Tag: Bad

Mile 22 review

Director: Peter Berg

Writer: Lea Carpenter

Cast: Mark Wahlberg, Lauren Cohan, Iko Uwais, John Malkovich, Ronda Rousey

Release date: August 17, 2018


Hi! So you’re interested in going to the movies this weekend, but you don’t know what to see. You do like action movies. So do you wanna see an action movie with good performances, good direction, thrills, a decent plot to carry it, likable characters, and creative action set pieces? You do? Well then don’t see Mile 22 because it has the exact opposite of all the things I just mentioned.

Mile 22 is the latest Peter Berg/Mark Wahlberg outing after Lone Survivor, Deepwater Horizon and Patriots Day. I haven’t seen Lone Survivor, but I have seen the other two. This is by far the worst of the three that I’ve seen. Mile 22 is about a covert group of military operatives known as “Overwatch” (insert Overwatch video game reference/joke here). They’re the option when all other options fail. They do the dirty jobs that would get other agencies in front of Congress. Their latest mission is to extract an Indonesian police officer played by Iko Uwais out of the country, in exchange for information concerning cesium shipments, a toxic weapon that can cause Hiroshima levels of death. It becomes clear that Uwais is more than just a police officer, as the Indonesian government sends its own men after Overwatch to get him back. Also he’s a very good martial artist.

The biggest sin of Mile 22 is that there is not a single character that is even remotely worth caring about. All of them are cardboards with little backstory, and the backstories we do get are completely cliched. Mark Wahlberg’s character is a complete tool who pretty much plows his way through the film with almost no injuries or setbacks, and goes on these obnoxious, pretentious monologues that an edgy 14 year old who just discovered politics would be embarrassed by. Lauren Cohan’s character has a daughter and is a divorcee and apparently that’s enough to make us be concerned when she’s in danger. The one character that comes close to being interesting is Iko Uwais’, who is subject to a completely idiotic twist at the last moment. There are no interesting or likable characters, and I didn’t raise anything more than a shrug when someone ended up dead.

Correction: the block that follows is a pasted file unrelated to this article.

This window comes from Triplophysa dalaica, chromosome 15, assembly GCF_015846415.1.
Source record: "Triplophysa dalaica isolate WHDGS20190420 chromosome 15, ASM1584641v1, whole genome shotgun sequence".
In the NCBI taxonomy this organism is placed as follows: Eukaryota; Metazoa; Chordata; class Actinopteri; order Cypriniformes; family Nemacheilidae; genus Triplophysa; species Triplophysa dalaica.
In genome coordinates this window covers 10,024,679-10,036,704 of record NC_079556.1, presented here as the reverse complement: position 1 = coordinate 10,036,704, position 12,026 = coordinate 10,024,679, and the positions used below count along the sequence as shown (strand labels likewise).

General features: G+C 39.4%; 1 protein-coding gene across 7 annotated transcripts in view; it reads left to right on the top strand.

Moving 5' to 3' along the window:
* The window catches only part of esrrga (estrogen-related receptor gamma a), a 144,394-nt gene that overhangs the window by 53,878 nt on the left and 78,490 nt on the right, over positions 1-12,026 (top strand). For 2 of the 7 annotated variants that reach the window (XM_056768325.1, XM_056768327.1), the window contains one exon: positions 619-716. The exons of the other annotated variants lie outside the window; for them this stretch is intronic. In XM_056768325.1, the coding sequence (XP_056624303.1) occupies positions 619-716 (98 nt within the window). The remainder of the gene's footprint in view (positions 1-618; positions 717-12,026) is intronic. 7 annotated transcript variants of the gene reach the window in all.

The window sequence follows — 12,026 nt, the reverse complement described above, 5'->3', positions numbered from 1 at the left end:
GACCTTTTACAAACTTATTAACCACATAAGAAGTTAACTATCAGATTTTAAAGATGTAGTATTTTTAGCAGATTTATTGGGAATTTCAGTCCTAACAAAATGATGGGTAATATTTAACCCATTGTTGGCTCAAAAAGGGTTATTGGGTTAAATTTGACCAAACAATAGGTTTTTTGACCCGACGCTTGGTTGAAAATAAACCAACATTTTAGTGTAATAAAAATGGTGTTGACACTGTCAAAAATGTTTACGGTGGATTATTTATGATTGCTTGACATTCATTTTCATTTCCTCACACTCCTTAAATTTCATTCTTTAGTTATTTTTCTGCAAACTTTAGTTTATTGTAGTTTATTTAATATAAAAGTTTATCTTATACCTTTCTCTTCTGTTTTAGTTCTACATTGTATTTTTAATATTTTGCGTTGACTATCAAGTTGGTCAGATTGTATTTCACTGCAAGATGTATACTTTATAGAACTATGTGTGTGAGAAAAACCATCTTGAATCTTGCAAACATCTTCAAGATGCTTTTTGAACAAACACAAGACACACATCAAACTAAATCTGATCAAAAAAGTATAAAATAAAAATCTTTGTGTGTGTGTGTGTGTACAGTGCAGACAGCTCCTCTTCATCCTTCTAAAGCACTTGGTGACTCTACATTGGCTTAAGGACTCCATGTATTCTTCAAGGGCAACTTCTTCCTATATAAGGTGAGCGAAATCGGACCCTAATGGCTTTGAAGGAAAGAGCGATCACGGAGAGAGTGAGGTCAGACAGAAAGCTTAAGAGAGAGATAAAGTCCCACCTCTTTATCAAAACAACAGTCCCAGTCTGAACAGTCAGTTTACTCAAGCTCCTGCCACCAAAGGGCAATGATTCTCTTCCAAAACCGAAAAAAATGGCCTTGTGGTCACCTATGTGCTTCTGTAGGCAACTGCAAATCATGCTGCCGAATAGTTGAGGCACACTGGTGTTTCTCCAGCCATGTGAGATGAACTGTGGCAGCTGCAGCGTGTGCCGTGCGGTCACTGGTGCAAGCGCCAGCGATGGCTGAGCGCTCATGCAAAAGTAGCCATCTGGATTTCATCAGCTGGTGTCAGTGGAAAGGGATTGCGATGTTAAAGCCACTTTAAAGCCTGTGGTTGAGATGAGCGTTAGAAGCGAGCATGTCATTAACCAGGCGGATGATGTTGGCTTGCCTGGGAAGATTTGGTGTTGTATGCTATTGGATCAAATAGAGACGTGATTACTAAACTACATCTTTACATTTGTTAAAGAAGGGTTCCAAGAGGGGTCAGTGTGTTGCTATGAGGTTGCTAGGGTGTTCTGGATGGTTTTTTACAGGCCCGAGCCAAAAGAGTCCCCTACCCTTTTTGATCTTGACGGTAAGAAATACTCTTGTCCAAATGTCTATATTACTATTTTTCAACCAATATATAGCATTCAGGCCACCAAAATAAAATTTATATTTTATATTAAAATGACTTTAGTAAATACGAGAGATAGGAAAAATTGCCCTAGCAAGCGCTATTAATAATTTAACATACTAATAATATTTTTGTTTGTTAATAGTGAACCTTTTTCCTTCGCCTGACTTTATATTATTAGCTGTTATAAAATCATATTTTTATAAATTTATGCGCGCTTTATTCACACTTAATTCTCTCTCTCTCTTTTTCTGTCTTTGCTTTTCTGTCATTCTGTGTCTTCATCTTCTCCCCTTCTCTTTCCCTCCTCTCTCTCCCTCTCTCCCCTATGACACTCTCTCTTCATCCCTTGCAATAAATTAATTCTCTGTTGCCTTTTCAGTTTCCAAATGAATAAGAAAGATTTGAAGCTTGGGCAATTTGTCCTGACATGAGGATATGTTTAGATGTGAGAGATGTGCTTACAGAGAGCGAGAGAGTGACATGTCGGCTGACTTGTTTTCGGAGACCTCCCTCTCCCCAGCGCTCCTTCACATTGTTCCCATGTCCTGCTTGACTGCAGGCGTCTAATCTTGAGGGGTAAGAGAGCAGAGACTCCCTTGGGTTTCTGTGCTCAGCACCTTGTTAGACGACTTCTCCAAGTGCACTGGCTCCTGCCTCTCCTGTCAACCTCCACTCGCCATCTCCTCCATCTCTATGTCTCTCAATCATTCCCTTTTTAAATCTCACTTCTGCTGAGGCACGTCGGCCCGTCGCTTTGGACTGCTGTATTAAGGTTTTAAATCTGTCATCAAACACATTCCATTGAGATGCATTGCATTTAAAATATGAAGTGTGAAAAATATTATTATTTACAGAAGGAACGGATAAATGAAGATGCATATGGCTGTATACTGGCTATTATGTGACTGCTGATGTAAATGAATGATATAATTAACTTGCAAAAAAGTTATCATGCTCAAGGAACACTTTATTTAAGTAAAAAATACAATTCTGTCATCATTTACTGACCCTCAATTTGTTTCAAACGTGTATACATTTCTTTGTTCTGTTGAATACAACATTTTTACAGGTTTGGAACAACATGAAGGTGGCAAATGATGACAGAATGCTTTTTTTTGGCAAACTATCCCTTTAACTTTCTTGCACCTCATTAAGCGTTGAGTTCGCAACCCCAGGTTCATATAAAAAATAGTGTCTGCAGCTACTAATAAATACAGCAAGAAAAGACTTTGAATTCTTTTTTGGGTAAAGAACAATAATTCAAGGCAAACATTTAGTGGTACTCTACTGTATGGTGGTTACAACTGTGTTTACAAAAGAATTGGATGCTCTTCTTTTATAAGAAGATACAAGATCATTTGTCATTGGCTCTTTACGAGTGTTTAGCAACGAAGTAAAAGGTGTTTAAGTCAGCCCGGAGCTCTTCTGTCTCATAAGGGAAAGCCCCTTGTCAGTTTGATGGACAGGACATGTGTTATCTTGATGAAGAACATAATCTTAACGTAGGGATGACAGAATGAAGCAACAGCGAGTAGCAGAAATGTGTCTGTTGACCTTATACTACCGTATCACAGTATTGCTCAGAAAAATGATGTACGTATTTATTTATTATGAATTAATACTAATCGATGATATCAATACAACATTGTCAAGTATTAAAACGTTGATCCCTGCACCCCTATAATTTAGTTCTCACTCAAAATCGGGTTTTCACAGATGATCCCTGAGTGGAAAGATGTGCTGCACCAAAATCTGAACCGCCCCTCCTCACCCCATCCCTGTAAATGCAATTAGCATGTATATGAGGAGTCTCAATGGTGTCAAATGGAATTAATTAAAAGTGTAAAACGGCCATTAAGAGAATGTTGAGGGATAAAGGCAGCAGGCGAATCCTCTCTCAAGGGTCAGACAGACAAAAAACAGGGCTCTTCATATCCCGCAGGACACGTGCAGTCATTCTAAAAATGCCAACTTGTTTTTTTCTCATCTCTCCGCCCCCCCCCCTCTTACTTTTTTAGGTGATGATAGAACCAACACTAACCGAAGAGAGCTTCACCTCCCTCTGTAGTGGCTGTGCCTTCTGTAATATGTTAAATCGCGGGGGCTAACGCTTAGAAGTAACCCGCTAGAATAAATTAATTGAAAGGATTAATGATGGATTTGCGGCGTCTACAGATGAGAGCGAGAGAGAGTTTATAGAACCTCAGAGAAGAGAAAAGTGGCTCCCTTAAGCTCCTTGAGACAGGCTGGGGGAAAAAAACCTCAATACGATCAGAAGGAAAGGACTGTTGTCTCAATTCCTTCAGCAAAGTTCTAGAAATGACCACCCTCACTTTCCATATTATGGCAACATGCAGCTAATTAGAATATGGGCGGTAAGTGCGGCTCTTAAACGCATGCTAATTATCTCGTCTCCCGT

The plot of this film is just boring as its characters. It is totally by the numbers for pretty much its entire runtime. As mentioned earlier the only interesting plot developments come around the end, but they’re also stupid and out of left field. The way this movie ends is also just insulting. It ends on a cliffhanger clearly telegraphing a sequel. Do the research and you’ll learn that this is meant to be the start of a multimedia franchise, with said sequel already in development. Yeah, given the critical thrashing it’s received and the low box office receipts, those plans won’t last. At least with only a 94 minute length, I wasn’t bored for too long.

But hey, it’s an action movie. Maybe the plot and characters are bad but at least the action is good right? Nope. The action in this movie consists of quick cuts, shaky cam, and other tricks to make sure you are unable to see or enjoy anything that is going on. This is especially bad when you have Iko Uwais doing impressive martial arts during his action scenes. They’d be even more impressive if I could see what’s going on movie! The R-rating means that there’s at least an extra level of blood and graphic violence, so I guess that’s something that people can get a kick out of. If this was a PG-13 action movie it wouldn’t even have that going for it.

The acting and dialogue in this movie ranges from dull to comical. Wahlberg and John Malkovich don’t seem to be even trying. Ronda Rousey doesn’t even have a performance in this, much less a good one. She doesn’t even have a lazy one. The only two people who seemed to be doing the best with what they’re given are Lauren Cohan and Iko Uwais. As for the dialogue, it’s so edgy at times it can cut through rocks. F bombs and countless profanities are in the script in a desperate attempt to come across as mature. As mentioned before, Wahlberg’s character goes on pseudo-intellectual monologues that the film thinks are deep. Sorry, but they’re as shallow as a puddle. Luckily, they sometimes manage to cross the line into humorous territory. Not intentionally mind you, but hey take what you can get.

Anything else I forgot to mention? Well I don’t remember the score so that can’t be good.